Hi guys 👋,
I wanted to sew a nice handbag, yet my bag making skills are really appalling. I don't know what it is that I don't get, but it simply never works. No matter how much time and attention do I put in a bag, it always looks like my 5 year old daughter's first sewing project. So the other day, when I saw that Vogue pattern for a hobo bag, I thought I'd give it a go. It didn't look like there is much/any hardware, quite slouchy, it looked like the ideal project to give bag making another go.
I had a fair bit of faux suede fabric in a lovely chocolate colour, and I really liked view D (the blue bag on the right hand side with the gathers and ring) so it was time to experiment!
So, the first thing you need to know, is that faux suede is a mid-weight, woven man-made fabric. Which means it frays when you cut it. It also has a nap, so watch it when you cut it: fabric with a nap need to be cut in the same direction, whether you chose to have the nap running up or down. It also has a slight stretch, that's why I would recommend using a walking foot and a ballpoint/stretch/jersey needle (size 80/90 works fine). I used a longer straight stitch than usual (about 3 wide and 3.5/4 long, depending what you prefer) as a smaller stitch weakens the fabric.
Like faux leather, it doesn't like being unpicked. It's not as bad as faux leather, where when your needle pierced the fabric, it's forever, but it still shows a little bit if you unpick faux suede, so you would prefer using wonder or paper clips instead of pins. You don't want to use a pattern too difficult and with too many details either. It also is a fabric who doesn't like pressing so much, on low heat it doesn't take the shape you're trying to give, on high settings it can damage the suede very quickly. My recommendation would be to use your iron on the highest setting, always with a pressing cloth, and be as fast as you possibly can when pressing faux suede.
It's easy enough to fuse interfacing for suede, so just follow the same way you would usually fuse your interfacing to any fabric (lightly wet the interfacing , glue side facing towards the wrong side of the fabric, and fuse it with your iron set at a medium heat , interfacing doesn't like hot irons at all!)
When making my bag, I struggled with gathering the handle (it's very bulky and like we've said before, once your needle went through suede it'll show forever, even if it's not as obvious as faux leather/PVC it still makes it awkward to gather it nicely like you would with any other fabric since you're supposed to remove gathering stitches) . I also struggled to make the tabs, especially the ones that were designed for the zipper, so much so that I just gave up on this tab to not ruin my bag by trying to stitch, then unpick a tab ad vitam eternam. If like me, you want to use faux suede, I highly recommend to not interface the tabs as it gets really bulky and awkward to sew.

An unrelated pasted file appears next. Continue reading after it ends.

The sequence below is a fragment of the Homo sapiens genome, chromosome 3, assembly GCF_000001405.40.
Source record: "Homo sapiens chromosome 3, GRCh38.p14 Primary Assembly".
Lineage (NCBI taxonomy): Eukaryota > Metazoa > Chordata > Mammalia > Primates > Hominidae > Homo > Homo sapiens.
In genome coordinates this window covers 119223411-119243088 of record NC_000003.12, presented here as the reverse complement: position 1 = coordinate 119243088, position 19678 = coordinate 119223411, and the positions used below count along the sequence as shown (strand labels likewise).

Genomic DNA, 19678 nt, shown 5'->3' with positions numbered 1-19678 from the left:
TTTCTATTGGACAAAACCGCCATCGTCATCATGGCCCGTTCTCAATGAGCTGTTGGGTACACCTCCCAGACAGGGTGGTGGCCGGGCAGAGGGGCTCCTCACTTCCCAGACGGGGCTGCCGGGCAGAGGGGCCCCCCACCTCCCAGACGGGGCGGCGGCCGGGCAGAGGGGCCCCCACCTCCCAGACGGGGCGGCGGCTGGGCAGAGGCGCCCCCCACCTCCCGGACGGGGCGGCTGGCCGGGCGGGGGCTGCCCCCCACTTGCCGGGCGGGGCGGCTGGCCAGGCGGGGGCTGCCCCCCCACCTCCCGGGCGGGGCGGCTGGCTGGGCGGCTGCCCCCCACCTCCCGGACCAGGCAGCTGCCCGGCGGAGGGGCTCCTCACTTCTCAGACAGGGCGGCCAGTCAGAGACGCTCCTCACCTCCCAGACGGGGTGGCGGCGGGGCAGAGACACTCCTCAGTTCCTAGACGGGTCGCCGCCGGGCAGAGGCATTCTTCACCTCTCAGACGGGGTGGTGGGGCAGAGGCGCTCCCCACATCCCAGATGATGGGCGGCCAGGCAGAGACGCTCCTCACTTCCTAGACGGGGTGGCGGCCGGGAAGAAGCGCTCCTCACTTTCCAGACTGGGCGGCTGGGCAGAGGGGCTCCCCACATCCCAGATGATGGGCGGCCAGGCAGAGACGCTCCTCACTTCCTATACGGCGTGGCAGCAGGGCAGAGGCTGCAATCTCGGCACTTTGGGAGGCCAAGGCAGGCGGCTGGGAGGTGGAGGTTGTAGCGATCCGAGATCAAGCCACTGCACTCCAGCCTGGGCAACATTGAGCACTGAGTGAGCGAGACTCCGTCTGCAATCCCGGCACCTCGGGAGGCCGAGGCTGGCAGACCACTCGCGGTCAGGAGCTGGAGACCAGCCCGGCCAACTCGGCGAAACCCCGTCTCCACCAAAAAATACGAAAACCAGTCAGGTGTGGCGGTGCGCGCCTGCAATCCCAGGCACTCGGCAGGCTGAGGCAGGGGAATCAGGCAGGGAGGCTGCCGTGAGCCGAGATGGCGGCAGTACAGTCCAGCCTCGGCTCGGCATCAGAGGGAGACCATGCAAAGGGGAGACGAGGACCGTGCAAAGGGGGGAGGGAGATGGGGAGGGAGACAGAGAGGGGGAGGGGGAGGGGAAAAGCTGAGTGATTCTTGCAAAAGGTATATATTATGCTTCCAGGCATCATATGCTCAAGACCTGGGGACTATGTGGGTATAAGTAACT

Against all odds, the zipper was actually easy enough to put in, especially once I dropped that tab thing. I just went easy when sewing and the fabric has been easy on me too! Just used my regular zipper foot and it went just right.
For the lining, I used cotton and not that anti static lining usually found in those bags. I'm not great with very silky fabric that seem to have a life of their own, so I decided to cut a little corner by using a fabric that I know and can handle better than lining. When you slipstitch, make sure you are sewing your lining about 1/8" below the zipper seam to make sure our lining won't catch when you will open or shut your bag. See the picture below to see what I mean:
For the inner pocket, I wouldn't bother with the darts either. It's quite time consuming, they are the tiniest darts I've ever seen and it doesn't bring much more to the pocket that a simple box pleat would do. So ditch the darts and make a quick and easy box pleat for your inner pocket, I'd definitely do that instead next time.
It turned out to be a lovely bag and I'm really pleased with it. Please don't hesitate to tag me @seweasypeasy on IG and Twitter using #seweasypeasy and on Facebook @seweasypeasyblog , plus on Pinterest obviously, I'm looking forward to see your makes!